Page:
Authors withdraw already-corrected JBC paper questioned on PubPeer
The study, “Sirtuin 2 (SIRT2) enhances 1-methyl-4-phenyl-1,2,3,6-tetrahydropyridine (MPTP)-induced nigrostriatal damage via deacetylating forkhead box O3a (Foxo3a) and activating Bim protein,” by Gizem Donmez and colleagues, had already been subject to an extensive correction in May:
In Figs. 2D, 3A, and 3E, the samples were run on gels with 18 wells, which contain repetition of some lanes and also combination of different experiments. The samples of interest were run on different parts of the same gel. To make it easy for the readers to interpret, the samples of interest were spliced together. However, the splicing was not made clear by insertion of dividing lines. Corrected versions of the figures are shown below with the insertion of dividing lines between the spliced lanes.
In addition, in Figs. 2D and 3A, the labels “NRS” and “SIRT2” on the top are supposed to show the NRS or the antibody that was used to coat the beads in the immunoprecipitation assay, respectively. The beads were coated with NRS or Foxo3a antibody. “Foxo3a” should have been used as a label and not “SIRT2.” This error has been corrected.
Due to an error during the preparation of Fig. 3F (right panel), a “no MPTP” sample was shown on lane 4 instead of an “MPTP” sample. This is now corrected in the figure shown below. The replacement figure is the original gel.
The corrected images in no way affect the conclusions of the paper or the original interpretation of the results. The authors apologize for any confusion caused by this error.
That correction raised some eyebrows at PubPeer:
..the “correction” would appear to be rather ill-conceived. Briefly, the problem with the original paper involved western blots which appeared to be spliced together, as indicated by sharp steps along the top and bottom edges of some blots. In addition, it appeared that the spliced-in bands were duplicated from elsewhere in the images.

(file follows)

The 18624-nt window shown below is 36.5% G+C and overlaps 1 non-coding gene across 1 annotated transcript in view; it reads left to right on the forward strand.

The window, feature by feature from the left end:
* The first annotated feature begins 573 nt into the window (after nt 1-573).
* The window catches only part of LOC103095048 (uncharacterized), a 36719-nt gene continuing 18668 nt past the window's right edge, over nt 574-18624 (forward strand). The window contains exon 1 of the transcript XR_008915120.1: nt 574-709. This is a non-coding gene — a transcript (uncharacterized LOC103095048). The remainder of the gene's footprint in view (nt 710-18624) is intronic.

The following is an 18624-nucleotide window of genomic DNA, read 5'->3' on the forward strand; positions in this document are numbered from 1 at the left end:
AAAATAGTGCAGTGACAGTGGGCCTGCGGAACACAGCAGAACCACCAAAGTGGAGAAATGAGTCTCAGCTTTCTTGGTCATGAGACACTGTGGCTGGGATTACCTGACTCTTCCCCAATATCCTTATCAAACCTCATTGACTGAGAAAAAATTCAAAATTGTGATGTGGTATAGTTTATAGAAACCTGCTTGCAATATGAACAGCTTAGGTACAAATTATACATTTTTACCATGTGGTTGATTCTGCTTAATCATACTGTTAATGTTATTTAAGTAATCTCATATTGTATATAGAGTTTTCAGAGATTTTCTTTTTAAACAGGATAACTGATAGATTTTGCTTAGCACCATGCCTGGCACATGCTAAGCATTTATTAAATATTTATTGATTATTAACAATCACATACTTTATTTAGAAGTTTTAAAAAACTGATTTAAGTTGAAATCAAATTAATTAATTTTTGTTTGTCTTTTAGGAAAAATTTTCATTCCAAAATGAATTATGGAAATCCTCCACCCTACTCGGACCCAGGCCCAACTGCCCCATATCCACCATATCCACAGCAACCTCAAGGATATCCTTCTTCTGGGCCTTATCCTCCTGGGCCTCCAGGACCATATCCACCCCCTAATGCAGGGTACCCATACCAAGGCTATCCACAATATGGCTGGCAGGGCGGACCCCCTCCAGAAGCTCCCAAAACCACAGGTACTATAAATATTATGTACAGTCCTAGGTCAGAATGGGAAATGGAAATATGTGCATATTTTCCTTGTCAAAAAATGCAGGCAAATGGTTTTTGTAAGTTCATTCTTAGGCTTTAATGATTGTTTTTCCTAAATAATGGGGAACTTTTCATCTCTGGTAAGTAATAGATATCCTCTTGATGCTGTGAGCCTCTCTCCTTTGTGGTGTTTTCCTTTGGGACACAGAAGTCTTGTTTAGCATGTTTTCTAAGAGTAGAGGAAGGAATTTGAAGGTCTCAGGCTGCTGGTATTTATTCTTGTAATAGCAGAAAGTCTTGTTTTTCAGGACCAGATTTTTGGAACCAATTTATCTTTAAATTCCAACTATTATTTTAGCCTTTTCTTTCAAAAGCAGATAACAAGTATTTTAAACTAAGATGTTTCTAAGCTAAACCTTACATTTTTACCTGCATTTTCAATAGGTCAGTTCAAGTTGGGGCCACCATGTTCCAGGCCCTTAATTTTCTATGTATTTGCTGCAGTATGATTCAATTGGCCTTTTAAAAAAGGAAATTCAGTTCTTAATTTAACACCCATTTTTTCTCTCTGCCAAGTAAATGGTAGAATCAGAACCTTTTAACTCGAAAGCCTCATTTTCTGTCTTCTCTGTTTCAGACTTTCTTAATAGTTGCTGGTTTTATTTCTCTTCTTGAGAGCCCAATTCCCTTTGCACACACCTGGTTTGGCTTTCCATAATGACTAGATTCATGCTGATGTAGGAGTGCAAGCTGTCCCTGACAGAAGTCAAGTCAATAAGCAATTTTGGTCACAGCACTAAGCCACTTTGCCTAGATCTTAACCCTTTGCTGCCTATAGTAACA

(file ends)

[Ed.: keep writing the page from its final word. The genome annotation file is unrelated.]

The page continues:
In the correction, the undisclosed splicing is now shown by a series of black lines in the blots. However, these corrections completely fail to address the problem that the western blot bands on either side of the splice line are still identical. As such, the same band is used to represent biological samples of different origin. A key example would be the “corrected” Figure 2D, left panel, Foxo3a blot, right two lanes (spliced together). The right band appears to be a clone of the one immediately to its left. They are seemingly identical right down to the last pixel. If you don’t believe me, blow up the resolution and look at the series of small white spots underneath each band (tilting the screen back at an angle can help with contrast sometimes, to make accessory features more visible).
Donmez gave us this statement:
After the correction was published, it came to our attention that a few errors were made during the assembly of a few panels. We requested the withdrawal of the paper since a second correction could not be issued. These unintentional errors do not invalidate the results and conclusions of our paper. The results will be submitted for a publication at a future date.
The paper has been cited seven times, according to Thomson Scientific’s Web of Knowledge, including once by the correction and twice by other papers written by Donmez.
The PDF of the paper is marked “WITHDRAWN July 17, 2013,” but there’s no withdrawal notice. The JBC tells us that the notice — a disappointing ““This article has been withdrawn by the authors” will appear online on Friday, August 16th, when the abstract will also include a link to it. At that point, it will also be picked up by PubMed:
…but it will not be linked to the original article in PubMed right away. I was told that a staff shortage at NLM is delaying data review to allow such linking.